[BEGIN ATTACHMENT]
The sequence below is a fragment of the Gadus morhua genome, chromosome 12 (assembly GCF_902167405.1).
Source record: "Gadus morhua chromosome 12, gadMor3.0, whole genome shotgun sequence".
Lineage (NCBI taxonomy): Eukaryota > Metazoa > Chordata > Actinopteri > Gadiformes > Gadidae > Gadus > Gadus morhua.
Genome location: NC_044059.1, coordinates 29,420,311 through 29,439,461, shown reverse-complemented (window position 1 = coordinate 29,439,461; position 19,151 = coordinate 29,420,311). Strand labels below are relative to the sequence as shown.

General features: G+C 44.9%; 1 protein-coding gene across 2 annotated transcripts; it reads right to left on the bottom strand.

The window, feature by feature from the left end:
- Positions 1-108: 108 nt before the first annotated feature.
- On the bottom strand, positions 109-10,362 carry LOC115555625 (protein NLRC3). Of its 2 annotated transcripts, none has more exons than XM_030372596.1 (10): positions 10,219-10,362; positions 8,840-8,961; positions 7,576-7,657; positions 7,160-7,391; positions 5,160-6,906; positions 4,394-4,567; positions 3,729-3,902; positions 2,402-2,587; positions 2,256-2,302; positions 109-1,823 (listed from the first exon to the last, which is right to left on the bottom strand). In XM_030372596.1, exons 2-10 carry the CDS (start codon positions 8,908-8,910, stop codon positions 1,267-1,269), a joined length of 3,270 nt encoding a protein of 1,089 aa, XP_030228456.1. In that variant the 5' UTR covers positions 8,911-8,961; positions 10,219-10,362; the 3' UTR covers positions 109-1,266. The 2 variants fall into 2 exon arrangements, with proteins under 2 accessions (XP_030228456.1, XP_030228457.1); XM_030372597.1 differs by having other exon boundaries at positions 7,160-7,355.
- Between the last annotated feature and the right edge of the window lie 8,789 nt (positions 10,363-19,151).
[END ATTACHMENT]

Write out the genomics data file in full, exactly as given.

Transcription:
The sequence below is a fragment of the Gadus morhua genome, chromosome 12 (assembly GCF_902167405.1).
Source record: "Gadus morhua chromosome 12, gadMor3.0, whole genome shotgun sequence".
Lineage (NCBI taxonomy): Eukaryota > Metazoa > Chordata > Actinopteri > Gadiformes > Gadidae > Gadus > Gadus morhua.
Genome location: NC_044059.1, coordinates 29,420,311 through 29,439,461, shown reverse-complemented (window position 1 = coordinate 29,439,461; position 19,151 = coordinate 29,420,311). Strand labels below are relative to the sequence as shown.

General features: G+C 44.9%; 1 protein-coding gene across 2 annotated transcripts; it reads right to left on the bottom strand.

The window, feature by feature from the left end:
- Positions 1-108: 108 nt before the first annotated feature.
- On the bottom strand, positions 109-10,362 carry LOC115555625 (protein NLRC3). Of its 2 annotated transcripts, none has more exons than XM_030372596.1 (10): positions 10,219-10,362; positions 8,840-8,961; positions 7,576-7,657; positions 7,160-7,391; positions 5,160-6,906; positions 4,394-4,567; positions 3,729-3,902; positions 2,402-2,587; positions 2,256-2,302; positions 109-1,823 (listed from the first exon to the last, which is right to left on the bottom strand). In XM_030372596.1, exons 2-10 carry the CDS (start codon positions 8,908-8,910, stop codon positions 1,267-1,269), a joined length of 3,270 nt encoding a protein of 1,089 aa, XP_030228456.1. In that variant the 5' UTR covers positions 8,911-8,961; positions 10,219-10,362; the 3' UTR covers positions 109-1,266. The 2 variants fall into 2 exon arrangements, with proteins under 2 accessions (XP_030228456.1, XP_030228457.1); XM_030372597.1 differs by having other exon boundaries at positions 7,160-7,355.
- Between the last annotated feature and the right edge of the window lie 8,789 nt (positions 10,363-19,151).